4. According to Radio 4 this morning, this specific claim was only made in one ex-policeman’s evidence and was short on substantiation. So, although it has grabbed the headlines, it should probably be treated with some scepticism.

    I mention this in the interests of accuracy, not as an apologist for the government’s policy on DNA data collection, which I regard as misguided and hazardous to civil liberty.

  5. I too, know a few police officers, and would trust them with my life. However, the ‘police’ as an institution I wouldn’t trust as far as I could spit it. Which isn’t far (having never even put one police officer in my mouth, I doubt I could manage all of them).
    Therefore, this story does not surprise me, it just saddens me a little more.

  6. The cops in NYC do this routinely for fingerprints, if not DNA. Under New York state law, marijuana possession is a violation, on par with a traffic offense, and the law says that you should be given a ticket and released. Instead, you’re likely to spend the night in jail during which time you will be fingerprinted and processed for outstanding warrants.

    400,000 people were arrested in NYC last year for marijuana possession. That makes for 400,000 fingerprint records.

  7. Matthew Walton;

    I have friends and family in law enforcement and corrections, I don’t let that color my opinion. Law enforcement, and corrections are one of the largest industries in the US. A lot of cold cases, and future cases can be closed by gathering this information and the police see that gathering the information can not only close this case, but possibly many others. It is an investment (in their eyes). Now with the use of familial DNA matches you can get a grandson and find out that grandpa, cousin, brother etc… committed X crime. So it becomes an increasingly useful tool in the police arsenal, and saves time.

    Now I would like to take just a second to say that while these things are true, I personally do not agree with the use of Familial DNA searches or gathering DNA without warrant or conviction. I know it is abhorrent to some, but I believe that use of this is a crutch. It should be used when needed but too many rely on it instead of researching and following all the leads. I also believe personally that gathering this information can make for spotty police work when relied on too heavily. It is a tool, which should be used properly. Gathered properly and used in conjunction with other tools. It should not be a silver bullet.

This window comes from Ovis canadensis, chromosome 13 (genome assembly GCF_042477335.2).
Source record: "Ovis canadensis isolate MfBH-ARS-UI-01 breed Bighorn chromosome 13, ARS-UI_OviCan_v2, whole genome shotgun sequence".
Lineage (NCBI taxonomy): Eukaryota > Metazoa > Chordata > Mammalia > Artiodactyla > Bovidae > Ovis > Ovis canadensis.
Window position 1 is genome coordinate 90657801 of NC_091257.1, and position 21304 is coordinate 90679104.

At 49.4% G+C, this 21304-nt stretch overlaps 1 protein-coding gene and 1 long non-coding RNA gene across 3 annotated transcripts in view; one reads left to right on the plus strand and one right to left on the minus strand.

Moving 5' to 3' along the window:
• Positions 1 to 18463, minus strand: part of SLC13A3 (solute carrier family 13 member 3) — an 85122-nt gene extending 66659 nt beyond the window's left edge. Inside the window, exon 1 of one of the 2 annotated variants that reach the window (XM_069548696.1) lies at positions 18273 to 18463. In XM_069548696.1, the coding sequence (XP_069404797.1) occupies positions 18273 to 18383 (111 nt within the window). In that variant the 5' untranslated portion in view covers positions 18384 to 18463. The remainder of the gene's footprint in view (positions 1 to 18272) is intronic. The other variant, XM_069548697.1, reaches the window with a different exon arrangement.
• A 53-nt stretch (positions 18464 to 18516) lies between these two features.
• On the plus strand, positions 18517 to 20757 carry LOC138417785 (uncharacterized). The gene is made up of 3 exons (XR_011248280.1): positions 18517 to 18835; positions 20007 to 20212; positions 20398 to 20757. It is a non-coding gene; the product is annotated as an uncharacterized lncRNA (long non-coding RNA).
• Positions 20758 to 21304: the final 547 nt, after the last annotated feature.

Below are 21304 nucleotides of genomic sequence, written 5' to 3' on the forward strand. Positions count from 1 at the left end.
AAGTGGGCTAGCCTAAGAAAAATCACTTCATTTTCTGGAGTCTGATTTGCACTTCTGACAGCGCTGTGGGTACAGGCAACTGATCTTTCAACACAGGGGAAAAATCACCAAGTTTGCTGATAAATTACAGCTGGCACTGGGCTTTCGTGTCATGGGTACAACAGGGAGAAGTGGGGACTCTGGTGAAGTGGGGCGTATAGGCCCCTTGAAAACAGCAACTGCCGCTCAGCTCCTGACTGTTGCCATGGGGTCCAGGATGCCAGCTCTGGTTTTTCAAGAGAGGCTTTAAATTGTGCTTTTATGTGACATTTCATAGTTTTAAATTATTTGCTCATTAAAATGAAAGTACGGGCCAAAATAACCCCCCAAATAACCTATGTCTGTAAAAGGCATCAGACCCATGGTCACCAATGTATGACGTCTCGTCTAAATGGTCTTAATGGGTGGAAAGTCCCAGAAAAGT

8. ftfa 75% of black men between the ages 18-35 are on the database. that’s just so f’d up. I thought the US prison population distribution was obscene.

  9. The problem in the U.S. is that not every state has the same allele threshold for a match. Some states have as few as six alleles set as their match threshold. So what? Well there are now cases of unrelated people having matched up. It’s only if you probe further into their DNA that you begin to find find differences. In Arizona, or Texas, can’t remember which one, two prisoners in a jail, one white, one black were found to have 13 matching alleles.

    DNA experts always cite the birthday game when confronted with this because it is easier to find two people who match birthdays than one person who matches a particular birthday. That said the more profiles on file the better your odds. Of course even if two different people happened to match a cold case profile there would likely be circumstances/alibis that would eliminate one. Cold cases are difficult though because the further back you go the harder it is to get evidence of what you were doing.